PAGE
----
Ashoka and Peace Corps: An Ecosystem for Exponential Social Impact

Submitted by: John Converse Townsend on 09/23/11

To celebrate the Peace Corps' 50th birthday on September 22, Change inSight will be bringing you impact stories from current and returned volunteers from around the world.

EDITOR'S NOTE: This post was written by Ashoka Fellow Greg Van Kirk

My Peace Corps experience empowered me to become a social entrepreneur; my experience as an Ashoka Fellow has given me the network and tools to take it to the next level.

The two organizations, in partnership, create a strong foundation for changemaking. The Peace Corps is in effect a "university" and "internship", Ashoka is a social impact accelerator.

Although the Peace Corps and Ashoka work with development professionals in very different life-cycle stages, both organizations are founded on the same principles and their missions are in many ways the same. As both a volunteer and as an Ashoka Fellow, support was offered in the form of a question: “How can we empower you to empower others?”

I feel extremely fortunate to have been on the receiving end of this style of support; there are few organizations that focus so whole-heartedly on this question.

The impact of my combined participation in Peace Corps and Ashoka has been remarkably important to my life’s work; it’s as if it were elegantly designed to function this way. 

As a Peace Corps volunteer (PCV) I learned how to listen, empathize, and work effectively with individuals and communities to design and implement social innovations. As an Ashoka Fellow, the peer and network support has been indispensable in scaling the impact of the Community Enterprise Solutions’ MicroConsignment Model.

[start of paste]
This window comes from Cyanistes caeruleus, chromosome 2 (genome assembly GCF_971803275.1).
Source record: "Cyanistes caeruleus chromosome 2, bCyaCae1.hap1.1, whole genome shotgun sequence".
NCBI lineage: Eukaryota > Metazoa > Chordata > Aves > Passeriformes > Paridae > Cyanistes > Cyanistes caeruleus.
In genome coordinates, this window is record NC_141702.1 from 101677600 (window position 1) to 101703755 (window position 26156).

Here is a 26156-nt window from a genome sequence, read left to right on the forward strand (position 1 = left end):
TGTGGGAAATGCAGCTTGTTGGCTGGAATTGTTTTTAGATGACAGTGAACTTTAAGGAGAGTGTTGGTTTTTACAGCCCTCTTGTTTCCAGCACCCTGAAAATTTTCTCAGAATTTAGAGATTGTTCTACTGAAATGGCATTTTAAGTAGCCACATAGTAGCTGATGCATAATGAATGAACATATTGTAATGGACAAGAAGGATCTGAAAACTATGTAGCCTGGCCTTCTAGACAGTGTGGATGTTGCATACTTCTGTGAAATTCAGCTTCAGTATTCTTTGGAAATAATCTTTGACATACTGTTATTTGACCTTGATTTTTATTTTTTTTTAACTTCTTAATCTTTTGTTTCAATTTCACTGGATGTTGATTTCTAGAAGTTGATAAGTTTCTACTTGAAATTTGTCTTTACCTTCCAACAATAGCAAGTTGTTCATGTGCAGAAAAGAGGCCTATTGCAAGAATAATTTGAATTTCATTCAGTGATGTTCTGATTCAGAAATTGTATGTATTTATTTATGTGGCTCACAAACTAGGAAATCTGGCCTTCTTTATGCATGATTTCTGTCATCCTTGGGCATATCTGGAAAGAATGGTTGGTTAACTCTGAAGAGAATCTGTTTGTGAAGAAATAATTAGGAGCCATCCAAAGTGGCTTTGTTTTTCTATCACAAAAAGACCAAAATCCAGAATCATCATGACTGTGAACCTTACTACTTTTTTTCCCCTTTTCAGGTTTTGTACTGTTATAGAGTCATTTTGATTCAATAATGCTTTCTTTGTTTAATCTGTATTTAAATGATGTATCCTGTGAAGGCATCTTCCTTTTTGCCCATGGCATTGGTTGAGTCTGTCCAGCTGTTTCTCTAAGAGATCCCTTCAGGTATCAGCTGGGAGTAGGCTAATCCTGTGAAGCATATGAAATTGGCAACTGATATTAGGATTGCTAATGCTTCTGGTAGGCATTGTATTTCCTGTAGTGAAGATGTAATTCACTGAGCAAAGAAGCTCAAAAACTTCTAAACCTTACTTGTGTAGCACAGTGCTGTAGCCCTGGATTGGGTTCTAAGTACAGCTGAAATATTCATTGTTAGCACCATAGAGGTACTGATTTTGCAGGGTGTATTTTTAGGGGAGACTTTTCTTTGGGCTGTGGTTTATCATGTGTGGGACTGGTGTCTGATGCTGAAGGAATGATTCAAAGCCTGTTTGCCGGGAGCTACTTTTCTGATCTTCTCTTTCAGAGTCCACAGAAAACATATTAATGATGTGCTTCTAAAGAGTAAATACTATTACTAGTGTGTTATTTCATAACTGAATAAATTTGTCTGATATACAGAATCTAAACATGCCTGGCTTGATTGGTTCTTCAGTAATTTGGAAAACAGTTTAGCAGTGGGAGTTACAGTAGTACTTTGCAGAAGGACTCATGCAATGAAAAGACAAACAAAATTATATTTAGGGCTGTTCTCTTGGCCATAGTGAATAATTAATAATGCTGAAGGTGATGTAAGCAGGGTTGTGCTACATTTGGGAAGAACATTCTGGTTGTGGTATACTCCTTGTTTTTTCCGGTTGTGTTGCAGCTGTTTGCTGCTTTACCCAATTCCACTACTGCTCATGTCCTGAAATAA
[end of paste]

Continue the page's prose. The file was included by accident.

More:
But having “graduated” to Ashoka, I haven’t left the Peace Corps behind. Together, the two organizations form an ecosystem of changemakers, and we leverage this ecosystem for our MicroConsignment Model.

The key to effective development work is understanding local needs, and then designing solutions with local constituents. We can’t have staff everywhere, nor should we. Who better to work with as our change agents than Peace Corps volunteers?

PCVs help us to achieve our mission; in return, we provide them with a valuable project. And sometimes when they are done, they join our team: Our current Guatemala country director, Lydia Walker, is a returned PCV, and George Glickley, co-founder of Community Enterprise Solutions, is a returned PCV.

PCVs help us to scale our impact on a community-by-community level, Ashoka Fellows are partners for starting in new countries.  For example, we are looking to replicate our model in Peru. So why not leverage the infrastructure and knowledge-base that is already there?

We are working with Ashoka Fellow Albina Ruiz to integrate the MicroConsignment Model into her Ciudad Saludable intervention. Our models differ, but we come from the same principles, and have trust build on our shared experiences.

We must work together if we are truly going to make a profound impact in this world. Peace Corps volunteers and Ashoka Fellows empower each other.

As Bill Drayton often says, what we need are “teams of teams,” exactly like the Peace Corps and Ashoka. Working together, we can create exponential impact; we’re greater than the sum of our parts.

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BONUS: Read Greg Van Kirk's submission to the Ashoka 30th Birthday Card: Our Successes are Your Successes